Identify the basic components and steps of photosynthesis
The processes in all organisms—from bacteria to humans—require energy. To get this energy, many organisms access stored energy by eating, that is, by ingesting other organisms. But where does the stored energy in food originate? All of this energy can be traced back to photosynthesis.
Photosynthesis is essential to all life on earth; both plants and animals depend on it. It is the only biological process that can capture energy that originates in outer space (sunlight) and convert it into chemical compounds (carbohydrates) that every organism uses to power its metabolism. In brief, the energy of sunlight is captured and used to energize electrons, which are then stored in the covalent bonds of sugar molecules. How long lasting and stable are those covalent bonds? The energy extracted today by the burning of coal and petroleum products represents sunlight energy captured and stored by photosynthesis around 300 million years ago.
Plants, algae, and a group of bacteria called cyanobacteria are the only organisms capable of performing photosynthesis (Figure 1). Because they use light to manufacture their own food, they are called photoautotrophs (literally, “self-feeders using light”). Other organisms, such as animals, fungi, and most other bacteria, are termed heterotrophs (“other feeders”), because they must rely on the sugars produced by photosynthetic organisms for their energy needs. A third very interesting group of bacteria synthesize sugars, not by using sunlight’s energy, but by extracting energy from inorganic chemical compounds; hence, they are referred to as chemoautotrophs.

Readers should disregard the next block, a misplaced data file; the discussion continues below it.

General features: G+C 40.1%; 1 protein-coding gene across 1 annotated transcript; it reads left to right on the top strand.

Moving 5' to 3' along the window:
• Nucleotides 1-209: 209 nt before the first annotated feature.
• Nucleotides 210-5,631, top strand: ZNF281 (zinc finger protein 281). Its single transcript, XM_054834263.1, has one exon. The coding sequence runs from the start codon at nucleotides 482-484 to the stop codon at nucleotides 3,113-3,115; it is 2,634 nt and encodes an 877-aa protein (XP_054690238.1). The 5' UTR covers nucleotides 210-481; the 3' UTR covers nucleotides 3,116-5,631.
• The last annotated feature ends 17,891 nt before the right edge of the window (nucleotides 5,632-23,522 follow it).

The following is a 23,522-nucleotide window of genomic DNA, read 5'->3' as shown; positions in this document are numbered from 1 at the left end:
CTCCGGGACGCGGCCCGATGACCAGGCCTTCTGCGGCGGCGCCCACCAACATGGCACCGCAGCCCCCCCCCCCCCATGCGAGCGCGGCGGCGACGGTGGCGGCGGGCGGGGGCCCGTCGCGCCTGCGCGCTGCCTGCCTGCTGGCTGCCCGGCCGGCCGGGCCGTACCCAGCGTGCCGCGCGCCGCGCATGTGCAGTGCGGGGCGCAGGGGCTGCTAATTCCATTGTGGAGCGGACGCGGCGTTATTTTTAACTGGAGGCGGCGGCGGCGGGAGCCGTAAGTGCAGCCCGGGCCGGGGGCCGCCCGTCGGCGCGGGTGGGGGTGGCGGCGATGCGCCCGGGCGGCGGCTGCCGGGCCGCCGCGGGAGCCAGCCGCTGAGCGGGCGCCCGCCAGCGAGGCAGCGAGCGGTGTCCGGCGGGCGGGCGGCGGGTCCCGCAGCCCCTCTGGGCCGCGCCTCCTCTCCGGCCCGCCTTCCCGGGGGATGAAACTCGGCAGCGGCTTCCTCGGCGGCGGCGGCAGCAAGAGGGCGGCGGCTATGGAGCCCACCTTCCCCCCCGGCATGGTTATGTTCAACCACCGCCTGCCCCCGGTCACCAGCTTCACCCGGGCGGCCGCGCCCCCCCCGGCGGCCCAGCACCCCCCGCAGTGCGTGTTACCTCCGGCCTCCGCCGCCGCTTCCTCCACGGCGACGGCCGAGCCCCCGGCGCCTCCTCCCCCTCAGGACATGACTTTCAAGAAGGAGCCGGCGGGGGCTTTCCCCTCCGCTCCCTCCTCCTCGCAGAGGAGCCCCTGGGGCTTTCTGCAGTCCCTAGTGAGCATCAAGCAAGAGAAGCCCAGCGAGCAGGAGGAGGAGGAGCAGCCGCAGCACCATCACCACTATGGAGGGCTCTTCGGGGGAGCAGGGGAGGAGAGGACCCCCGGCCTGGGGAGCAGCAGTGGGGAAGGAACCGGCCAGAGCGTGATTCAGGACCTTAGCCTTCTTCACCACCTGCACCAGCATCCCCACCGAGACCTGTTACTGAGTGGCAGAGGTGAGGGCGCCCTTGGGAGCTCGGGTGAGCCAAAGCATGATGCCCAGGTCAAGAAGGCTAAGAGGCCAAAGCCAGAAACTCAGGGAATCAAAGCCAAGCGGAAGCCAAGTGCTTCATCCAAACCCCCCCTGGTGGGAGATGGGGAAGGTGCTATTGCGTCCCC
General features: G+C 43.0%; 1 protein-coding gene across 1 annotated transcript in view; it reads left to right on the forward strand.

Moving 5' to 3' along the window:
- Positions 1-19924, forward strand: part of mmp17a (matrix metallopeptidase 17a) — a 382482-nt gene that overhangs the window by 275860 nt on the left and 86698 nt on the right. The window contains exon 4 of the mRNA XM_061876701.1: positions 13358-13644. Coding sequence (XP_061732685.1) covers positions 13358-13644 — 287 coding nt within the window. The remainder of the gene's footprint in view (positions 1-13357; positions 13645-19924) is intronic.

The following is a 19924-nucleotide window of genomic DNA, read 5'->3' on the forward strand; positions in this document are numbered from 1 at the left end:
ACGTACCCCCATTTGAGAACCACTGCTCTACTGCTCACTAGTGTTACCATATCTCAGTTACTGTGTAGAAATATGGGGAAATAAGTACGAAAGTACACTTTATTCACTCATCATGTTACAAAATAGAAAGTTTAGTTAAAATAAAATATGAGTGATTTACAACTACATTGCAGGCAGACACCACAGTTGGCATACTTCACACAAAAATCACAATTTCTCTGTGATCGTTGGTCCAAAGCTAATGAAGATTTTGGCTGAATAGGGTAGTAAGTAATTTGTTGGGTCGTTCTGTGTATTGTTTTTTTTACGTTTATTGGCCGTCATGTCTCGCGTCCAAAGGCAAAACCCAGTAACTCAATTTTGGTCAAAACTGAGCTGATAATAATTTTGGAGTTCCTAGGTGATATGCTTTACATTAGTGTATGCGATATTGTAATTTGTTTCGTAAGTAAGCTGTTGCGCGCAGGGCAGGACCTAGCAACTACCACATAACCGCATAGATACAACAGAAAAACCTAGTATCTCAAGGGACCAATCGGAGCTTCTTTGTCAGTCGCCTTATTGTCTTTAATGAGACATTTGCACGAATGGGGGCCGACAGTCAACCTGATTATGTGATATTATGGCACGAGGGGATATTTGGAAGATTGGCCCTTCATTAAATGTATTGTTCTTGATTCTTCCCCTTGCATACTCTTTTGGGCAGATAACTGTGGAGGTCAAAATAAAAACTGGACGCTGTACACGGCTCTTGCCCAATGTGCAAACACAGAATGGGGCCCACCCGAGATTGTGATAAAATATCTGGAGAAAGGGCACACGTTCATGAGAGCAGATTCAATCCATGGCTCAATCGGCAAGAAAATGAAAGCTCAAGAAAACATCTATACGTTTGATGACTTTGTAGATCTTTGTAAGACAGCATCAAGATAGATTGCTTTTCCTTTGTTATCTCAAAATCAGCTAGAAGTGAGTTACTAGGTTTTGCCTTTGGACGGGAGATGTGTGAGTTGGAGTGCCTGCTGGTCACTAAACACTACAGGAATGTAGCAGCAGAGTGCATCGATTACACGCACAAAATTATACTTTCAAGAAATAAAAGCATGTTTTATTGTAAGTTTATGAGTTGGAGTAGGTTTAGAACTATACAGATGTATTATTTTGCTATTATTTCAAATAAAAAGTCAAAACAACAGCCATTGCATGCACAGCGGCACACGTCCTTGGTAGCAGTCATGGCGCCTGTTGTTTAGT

The importance of photosynthesis is not just that it can capture sunlight’s energy. A lizard sunning itself on a cold day can use the sun’s energy to warm up. Photosynthesis is vital because it evolved as a way to store the energy in solar radiation (the “photo” part) as high-energy electrons in the carbon-carbon bonds of carbohydrate molecules (the “synthesis” part). Those carbohydrates are the energy source that heterotrophs use to power the synthesis of ATP via respiration. Therefore, photosynthesis powers 99 percent of Earth’s ecosystems. When a top predator, such as a wolf, preys on a deer (Figure 2), the wolf is at the end of an energy path that went from nuclear reactions on the surface of the sun, to light, to photosynthesis, to vegetation, to deer, and finally to wolf.
What You’ll Learn to Do
- Identify the reactants and products of photosynthesis
- Describe the visible and electromagnetic spectrums of light as they apply to photosynthesis
- Describe the light-dependent reactions that take place during photosynthesis
- Identify the light-independent reactions in photosynthesis
The learning activities for this section include the following:
- An Overview of Photosynthesis
- Spectrums of Light
- Light-Dependent Reactions
- Light-Independent Reactions
- Self Check: Photosynthesis